Last week, my colleague, Jennifer V Miller asked us to contemplate this thought from Tom DeMarko:
Posture, posing, pretending – whatever you call it, not only does it not look good, but it can create a significant dent in your credibility and your employees’ willingness to follow your lead.
The thought reminded me… several years ago I heard a CEO talking about how well his company was doing. When it came to Q&A time I asked him how employees should reconcile that positive picture with knowing that some of their colleagues, at the same time, were losing their jobs due to downsizing. He responded with a very touching, inspiring anecdote about what another company did in a situation like this. But that didn’t answer my question.
I acknowledge that business is complicated, and paradoxes exist (e.g. business is great/people lose jobs), but please bother to try to explain it. I prefer the interpretation that he chose not to explain it to me vs. considering that the exec didn’t know the answer. Whatever the explanation for a response like that from a leader, everyone loses.
Over and over, responses that sound good, but really don’t answer the question, makes organization members question the leader’s competence and their own respect for them, thus eroding the leader’s privilege to lead. Moreover, constituents want to believe in their leader, so they expend energy to make things make sense. But they are just going to spin in circles because it doesn’t make sense – and then there’s just another hit to the company’s productivity because energy is being siphoned to unproductive activity.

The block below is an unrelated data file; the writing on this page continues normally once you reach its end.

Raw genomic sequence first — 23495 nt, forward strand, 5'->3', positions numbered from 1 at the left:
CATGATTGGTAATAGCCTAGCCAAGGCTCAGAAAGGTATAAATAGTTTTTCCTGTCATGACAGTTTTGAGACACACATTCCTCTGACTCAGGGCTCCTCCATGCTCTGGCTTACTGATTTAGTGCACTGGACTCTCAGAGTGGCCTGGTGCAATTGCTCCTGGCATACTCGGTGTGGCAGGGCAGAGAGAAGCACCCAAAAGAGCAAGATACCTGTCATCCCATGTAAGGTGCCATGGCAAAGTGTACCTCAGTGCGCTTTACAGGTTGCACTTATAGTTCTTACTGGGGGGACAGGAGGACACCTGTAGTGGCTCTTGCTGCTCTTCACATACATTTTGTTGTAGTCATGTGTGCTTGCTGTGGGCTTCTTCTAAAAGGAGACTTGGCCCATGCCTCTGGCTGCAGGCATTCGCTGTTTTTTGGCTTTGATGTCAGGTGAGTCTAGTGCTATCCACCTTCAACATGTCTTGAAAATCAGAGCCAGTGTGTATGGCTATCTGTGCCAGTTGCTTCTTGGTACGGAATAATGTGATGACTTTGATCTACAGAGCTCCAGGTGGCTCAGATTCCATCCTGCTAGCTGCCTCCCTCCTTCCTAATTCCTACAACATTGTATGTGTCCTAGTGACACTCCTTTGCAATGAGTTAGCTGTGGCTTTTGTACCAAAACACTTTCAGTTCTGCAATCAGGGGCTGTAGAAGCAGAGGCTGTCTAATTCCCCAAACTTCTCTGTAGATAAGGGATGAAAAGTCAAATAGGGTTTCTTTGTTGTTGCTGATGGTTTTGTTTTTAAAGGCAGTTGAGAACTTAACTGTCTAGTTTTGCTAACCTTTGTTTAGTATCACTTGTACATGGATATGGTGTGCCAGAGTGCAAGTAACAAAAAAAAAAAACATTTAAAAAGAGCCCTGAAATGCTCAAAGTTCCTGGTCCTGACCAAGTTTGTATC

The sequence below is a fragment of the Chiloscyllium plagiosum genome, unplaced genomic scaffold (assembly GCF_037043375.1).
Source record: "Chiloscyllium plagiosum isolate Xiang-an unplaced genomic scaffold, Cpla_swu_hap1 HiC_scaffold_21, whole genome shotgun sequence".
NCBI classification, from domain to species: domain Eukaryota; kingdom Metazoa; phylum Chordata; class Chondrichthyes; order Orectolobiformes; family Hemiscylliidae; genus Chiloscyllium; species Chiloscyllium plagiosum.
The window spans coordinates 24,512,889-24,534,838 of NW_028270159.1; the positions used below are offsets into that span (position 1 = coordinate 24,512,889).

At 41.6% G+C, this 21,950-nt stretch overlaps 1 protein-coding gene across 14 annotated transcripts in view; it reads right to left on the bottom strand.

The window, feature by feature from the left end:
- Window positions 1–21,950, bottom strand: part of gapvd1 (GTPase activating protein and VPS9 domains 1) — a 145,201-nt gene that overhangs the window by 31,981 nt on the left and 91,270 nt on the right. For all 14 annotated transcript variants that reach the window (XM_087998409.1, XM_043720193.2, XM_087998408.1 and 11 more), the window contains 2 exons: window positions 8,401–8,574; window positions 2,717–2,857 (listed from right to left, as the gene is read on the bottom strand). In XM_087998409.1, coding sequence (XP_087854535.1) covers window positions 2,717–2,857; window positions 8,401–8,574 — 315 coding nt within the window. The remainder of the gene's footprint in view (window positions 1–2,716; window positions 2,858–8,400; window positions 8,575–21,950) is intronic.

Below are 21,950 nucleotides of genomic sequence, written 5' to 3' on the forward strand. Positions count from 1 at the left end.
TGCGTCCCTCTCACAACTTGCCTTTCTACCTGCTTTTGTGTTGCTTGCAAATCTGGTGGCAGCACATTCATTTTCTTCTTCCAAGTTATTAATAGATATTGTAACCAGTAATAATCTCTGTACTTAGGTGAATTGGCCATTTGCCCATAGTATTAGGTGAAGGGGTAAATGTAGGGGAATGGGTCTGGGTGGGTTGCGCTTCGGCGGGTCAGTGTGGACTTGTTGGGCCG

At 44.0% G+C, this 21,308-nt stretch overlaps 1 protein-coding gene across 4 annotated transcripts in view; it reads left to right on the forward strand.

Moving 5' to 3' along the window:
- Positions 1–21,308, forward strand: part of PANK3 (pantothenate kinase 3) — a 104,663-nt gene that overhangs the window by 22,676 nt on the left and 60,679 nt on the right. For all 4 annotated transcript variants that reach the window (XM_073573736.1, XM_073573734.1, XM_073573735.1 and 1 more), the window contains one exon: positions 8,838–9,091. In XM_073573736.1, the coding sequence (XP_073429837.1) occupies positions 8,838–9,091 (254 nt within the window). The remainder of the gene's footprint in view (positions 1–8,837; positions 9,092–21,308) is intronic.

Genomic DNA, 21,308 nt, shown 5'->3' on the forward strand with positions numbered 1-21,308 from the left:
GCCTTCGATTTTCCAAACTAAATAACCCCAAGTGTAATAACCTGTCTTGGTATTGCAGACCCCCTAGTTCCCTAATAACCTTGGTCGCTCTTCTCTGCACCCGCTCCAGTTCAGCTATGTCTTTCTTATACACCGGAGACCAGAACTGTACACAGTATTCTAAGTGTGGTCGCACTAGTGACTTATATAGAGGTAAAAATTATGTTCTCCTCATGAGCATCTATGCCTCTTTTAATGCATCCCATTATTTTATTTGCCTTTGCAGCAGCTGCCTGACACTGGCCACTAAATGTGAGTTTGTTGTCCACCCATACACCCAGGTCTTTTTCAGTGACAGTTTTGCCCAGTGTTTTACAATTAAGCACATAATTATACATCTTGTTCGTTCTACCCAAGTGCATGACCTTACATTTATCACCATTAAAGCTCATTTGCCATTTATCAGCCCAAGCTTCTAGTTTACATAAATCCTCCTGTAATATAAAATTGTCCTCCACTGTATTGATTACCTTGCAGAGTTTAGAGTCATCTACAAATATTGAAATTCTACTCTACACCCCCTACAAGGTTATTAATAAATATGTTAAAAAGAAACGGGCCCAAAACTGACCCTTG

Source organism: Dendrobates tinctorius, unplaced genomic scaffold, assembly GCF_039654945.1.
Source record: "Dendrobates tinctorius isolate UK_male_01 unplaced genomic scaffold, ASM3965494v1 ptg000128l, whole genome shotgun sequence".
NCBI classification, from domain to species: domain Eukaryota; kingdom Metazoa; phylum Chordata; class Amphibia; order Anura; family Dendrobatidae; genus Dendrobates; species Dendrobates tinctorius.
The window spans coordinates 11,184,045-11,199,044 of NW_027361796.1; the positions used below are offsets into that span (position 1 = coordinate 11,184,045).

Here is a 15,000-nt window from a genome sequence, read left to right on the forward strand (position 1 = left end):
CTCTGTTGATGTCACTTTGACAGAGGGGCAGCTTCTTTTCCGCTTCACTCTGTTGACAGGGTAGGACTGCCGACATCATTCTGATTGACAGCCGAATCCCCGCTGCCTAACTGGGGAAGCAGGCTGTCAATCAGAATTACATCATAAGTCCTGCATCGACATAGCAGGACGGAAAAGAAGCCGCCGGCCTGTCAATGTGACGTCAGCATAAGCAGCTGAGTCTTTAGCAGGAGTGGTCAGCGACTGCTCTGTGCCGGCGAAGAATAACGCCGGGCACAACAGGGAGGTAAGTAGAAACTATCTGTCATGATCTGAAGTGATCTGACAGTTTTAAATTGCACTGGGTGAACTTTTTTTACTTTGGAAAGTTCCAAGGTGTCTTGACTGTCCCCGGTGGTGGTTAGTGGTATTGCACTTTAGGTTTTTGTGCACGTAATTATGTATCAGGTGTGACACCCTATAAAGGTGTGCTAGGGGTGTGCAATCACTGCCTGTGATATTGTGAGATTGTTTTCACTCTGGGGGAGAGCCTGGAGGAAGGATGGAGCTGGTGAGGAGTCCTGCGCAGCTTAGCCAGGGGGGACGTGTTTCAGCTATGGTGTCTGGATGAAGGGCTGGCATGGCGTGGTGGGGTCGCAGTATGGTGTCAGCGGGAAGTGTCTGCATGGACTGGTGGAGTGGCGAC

Some say that character doesn’t count any more in leadership. And despite any example that seems to support that case, know this – the laws of human nature can’t be cheated. People know when they are being avoided, disrespected, or exploited. Everyone, including the business, loses.
Or is this just a cost of doing business?
Adapted from post at Mary’s blog: http://www.reimaginework.com/category/blog/